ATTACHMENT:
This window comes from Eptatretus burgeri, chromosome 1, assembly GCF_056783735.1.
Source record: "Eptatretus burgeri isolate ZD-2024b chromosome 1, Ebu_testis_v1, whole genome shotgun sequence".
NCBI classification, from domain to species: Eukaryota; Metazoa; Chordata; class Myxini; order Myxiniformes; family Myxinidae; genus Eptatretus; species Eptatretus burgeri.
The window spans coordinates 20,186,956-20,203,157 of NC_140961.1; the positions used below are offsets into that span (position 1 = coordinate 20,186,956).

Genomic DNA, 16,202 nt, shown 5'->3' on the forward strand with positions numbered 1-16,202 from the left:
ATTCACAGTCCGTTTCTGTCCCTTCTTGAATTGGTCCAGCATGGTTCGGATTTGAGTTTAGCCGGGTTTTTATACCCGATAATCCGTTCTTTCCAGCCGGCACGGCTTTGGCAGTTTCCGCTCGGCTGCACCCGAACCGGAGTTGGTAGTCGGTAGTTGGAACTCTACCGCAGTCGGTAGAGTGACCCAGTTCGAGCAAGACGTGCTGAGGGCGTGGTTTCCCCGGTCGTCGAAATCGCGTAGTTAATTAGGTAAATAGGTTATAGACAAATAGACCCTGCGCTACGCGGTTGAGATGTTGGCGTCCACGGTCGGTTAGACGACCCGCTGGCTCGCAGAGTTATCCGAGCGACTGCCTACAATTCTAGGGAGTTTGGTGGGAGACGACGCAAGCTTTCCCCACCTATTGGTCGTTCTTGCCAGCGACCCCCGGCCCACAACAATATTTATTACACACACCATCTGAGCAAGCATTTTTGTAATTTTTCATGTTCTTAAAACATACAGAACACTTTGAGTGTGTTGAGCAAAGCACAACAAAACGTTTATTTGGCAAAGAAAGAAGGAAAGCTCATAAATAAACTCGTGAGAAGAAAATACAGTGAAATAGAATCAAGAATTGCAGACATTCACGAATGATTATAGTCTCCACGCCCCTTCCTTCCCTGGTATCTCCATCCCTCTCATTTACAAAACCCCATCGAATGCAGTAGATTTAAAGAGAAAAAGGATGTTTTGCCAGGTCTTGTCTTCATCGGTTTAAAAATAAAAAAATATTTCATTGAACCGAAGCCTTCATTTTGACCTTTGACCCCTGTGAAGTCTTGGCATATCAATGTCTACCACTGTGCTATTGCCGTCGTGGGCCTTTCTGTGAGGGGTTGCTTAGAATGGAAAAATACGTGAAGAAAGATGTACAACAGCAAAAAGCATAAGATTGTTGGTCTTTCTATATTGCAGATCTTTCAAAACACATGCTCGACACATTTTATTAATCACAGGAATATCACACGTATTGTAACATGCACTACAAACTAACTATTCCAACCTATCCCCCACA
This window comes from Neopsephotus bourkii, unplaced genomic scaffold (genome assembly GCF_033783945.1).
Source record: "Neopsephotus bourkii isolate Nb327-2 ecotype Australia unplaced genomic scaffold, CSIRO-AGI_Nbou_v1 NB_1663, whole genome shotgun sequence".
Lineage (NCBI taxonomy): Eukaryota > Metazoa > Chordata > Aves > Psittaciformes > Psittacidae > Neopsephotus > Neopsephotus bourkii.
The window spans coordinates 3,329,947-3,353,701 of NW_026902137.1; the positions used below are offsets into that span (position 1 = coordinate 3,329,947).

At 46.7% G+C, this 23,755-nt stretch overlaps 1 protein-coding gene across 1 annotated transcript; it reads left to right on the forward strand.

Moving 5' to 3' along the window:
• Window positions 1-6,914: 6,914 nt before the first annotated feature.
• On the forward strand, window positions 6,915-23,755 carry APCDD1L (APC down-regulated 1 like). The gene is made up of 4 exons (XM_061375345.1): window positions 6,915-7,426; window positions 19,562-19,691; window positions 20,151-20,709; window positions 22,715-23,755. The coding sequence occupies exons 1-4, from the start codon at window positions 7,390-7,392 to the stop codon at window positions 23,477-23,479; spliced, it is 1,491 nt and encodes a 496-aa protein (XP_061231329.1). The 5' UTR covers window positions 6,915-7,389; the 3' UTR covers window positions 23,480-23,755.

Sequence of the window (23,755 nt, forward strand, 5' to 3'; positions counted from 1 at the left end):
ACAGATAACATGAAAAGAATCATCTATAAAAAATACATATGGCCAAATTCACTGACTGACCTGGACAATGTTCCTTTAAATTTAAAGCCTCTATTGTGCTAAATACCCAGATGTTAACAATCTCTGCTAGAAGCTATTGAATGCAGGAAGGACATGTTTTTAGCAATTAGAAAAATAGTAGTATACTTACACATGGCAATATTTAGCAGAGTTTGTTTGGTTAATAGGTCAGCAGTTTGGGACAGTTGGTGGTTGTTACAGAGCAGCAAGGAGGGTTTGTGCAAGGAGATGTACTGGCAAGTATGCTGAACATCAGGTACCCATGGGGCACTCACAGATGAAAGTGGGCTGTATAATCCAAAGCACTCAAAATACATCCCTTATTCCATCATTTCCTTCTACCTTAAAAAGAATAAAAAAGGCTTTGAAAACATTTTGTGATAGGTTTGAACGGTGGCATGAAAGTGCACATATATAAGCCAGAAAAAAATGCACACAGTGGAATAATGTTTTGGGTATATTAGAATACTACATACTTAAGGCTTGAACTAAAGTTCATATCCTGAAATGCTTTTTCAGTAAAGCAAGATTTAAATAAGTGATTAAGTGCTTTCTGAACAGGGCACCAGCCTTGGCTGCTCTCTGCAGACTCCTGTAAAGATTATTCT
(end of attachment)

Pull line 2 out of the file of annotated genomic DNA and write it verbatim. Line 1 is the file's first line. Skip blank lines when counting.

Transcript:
Source record: "Eptatretus burgeri isolate ZD-2024b chromosome 1, Ebu_testis_v1, whole genome shotgun sequence".